As the CRA's business transformation agenda is implemented through the delivery of services at national levels and by electronic means, the CRA's relationship with tax preparers is changing. The CRA must be conscious of the unique relationship it has with tax preparers, the critical role they play in ensuring compliance, as well as the benefits they provide to the tax system. The CRA would like to ensure that its services continue to address their needs.

Having the ability to identify tax preparers operating within the tax system would allow the CRA to design services to better support tax preparers by reducing red tape and ensuring that individuals who are tax preparers have the necessary information to prepare high-quality returns. These benefits would ultimately be realized by taxpayers.

Feedback

The CRA is interested in feedback on the types of services that would be beneficial to individual tax preparers and tax preparation businesses, which would enhance the overall completeness and accuracy of tax returns.

Registration of Tax Preparers Program – Reduction of red tape

As part of the Government of Canada's Red Tape Reduction Action Plan, the CRA is committed to reducing government red tape.

In January 2011, the Red Tape Reduction Commission (RTRC) was established to obtain a small business perspective on dealing with federal departments and agencies, including the CRA. For purposes of the work of the RTRC, "red tape" is defined to include unnecessary burden and frustration for small businesses caused when complying with federal regulatory programs. More specifically, it includes unjustified or undue burdens placed on small business when, for example, they must plan, collect, process, or report information; when they have to fill out forms, retain data or information; when they are required to respond to inspections or audits; and, when they wait for decisions or feedback.

The traditional approach to tax compliance may involve time consuming procedures from the perspective of a taxpayer. These procedures, which include collecting and reporting information on past activities, responding to enquiries from CRA employees and auditors, and waiting for decisions or feedback in order to determine the appropriate next steps, are considered by taxpayers as adding to the "red tape" burden of government regulation.

In addition, incomplete or inaccurate tax returns may also result in additional assessments of tax and the application of interest and penalties. Further, when taxpayers disagree with CRA decisions, redress must be sought. These types of procedures are considered by taxpayers to add to the complexity of complying with government regulation.

Similar to other jurisdictions, the CRA would use information gathered through the RTPP to tailor its approach to help taxpayers and tax preparers with compliance. When tax preparers make errors, the CRA would use information gathered through the RTPP to understand the reasons for the error. This would allow the CRA to use its resources in the most efficient and effective way to address the error and ensure that the mistake will not be made in the future.

Improved voluntary compliance and the filing of complete and accurate returns would reduce the number of required interactions with taxpayers who want to be compliant and, ultimately, reduce "red tape" for taxpayers.

Feedback

The CRA is interested in feedback on the compliance burden for individual tax preparers and tax preparation businesses associated with the proposed registration program.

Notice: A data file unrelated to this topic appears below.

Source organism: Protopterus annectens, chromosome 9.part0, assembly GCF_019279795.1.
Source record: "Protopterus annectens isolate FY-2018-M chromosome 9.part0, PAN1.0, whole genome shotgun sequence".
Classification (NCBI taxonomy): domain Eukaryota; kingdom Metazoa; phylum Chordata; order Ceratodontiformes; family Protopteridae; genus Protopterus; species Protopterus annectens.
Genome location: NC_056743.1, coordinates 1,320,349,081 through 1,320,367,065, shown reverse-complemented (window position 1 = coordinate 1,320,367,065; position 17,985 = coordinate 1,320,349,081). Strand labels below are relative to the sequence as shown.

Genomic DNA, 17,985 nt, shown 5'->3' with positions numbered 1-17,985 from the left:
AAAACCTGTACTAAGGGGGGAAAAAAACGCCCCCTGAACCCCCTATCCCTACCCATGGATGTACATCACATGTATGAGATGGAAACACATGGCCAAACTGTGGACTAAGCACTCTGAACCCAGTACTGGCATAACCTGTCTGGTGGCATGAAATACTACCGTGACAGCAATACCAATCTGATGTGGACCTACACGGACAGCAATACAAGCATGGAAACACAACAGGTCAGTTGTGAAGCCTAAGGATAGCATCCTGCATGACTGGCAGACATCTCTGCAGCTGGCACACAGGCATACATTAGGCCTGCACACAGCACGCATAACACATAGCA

Appendix A - Examples of registration programs in other countries

United States

In 2011, the United States implemented a registration program for all paid preparers (defined as attorneys, certified public accountants, enrolled agents, registered tax return preparers, and supervised preparers). A new office, the Return Preparers Office (RPO), was created within the Internal Revenue Service (IRS) and was assigned the mandate of regulating paid tax return preparers through requiring registration, background checks, tax competency testing, and continuing education, as well as detecting and prescribing treatment for non-compliant tax return preparers.

The registration process administered by the RPO allows the IRS to gain an understanding of the return preparer market and to deploy a mechanism for tracing tax returns to paid preparers through a unique identifying number. The tax competency exam (which is applicable only to registered tax return preparers and not to attorneys and certified public accountants), was implemented to establish a minimum benchmark for competency. The ultimate goal of both was to improve the accuracy of the returns prepared by paid tax professionals. Footnote 9

The RPO works with the IRS Office of Professional Responsibility (OPR). The OPR is responsible for the administration of Circular 230, Regulations Governing Practice before the Internal Revenue Service and has exclusive authority for all matters related to practitioner discipline, including disciplinary proceedings and sanctions. This includes investigating allegations of misconduct and negligence against attorneys, certified public accountants, enrolled agents, enrolled actuaries, enrolled retirement plan agents, and registered tax return preparers.

Australia

In Australia, the registration and regulation of tax practitioners is the responsibility of an independent statutory body. The Australian Tax Practitioners Board is a national board that is responsible for ensuring compliance with the Tax Agent Services Act 2009 (TASA), including the Code of Professional Conduct (Code). This is achieved by:

  • administering a system to register tax practitioners, ensuring they have the necessary competence and personal attributes;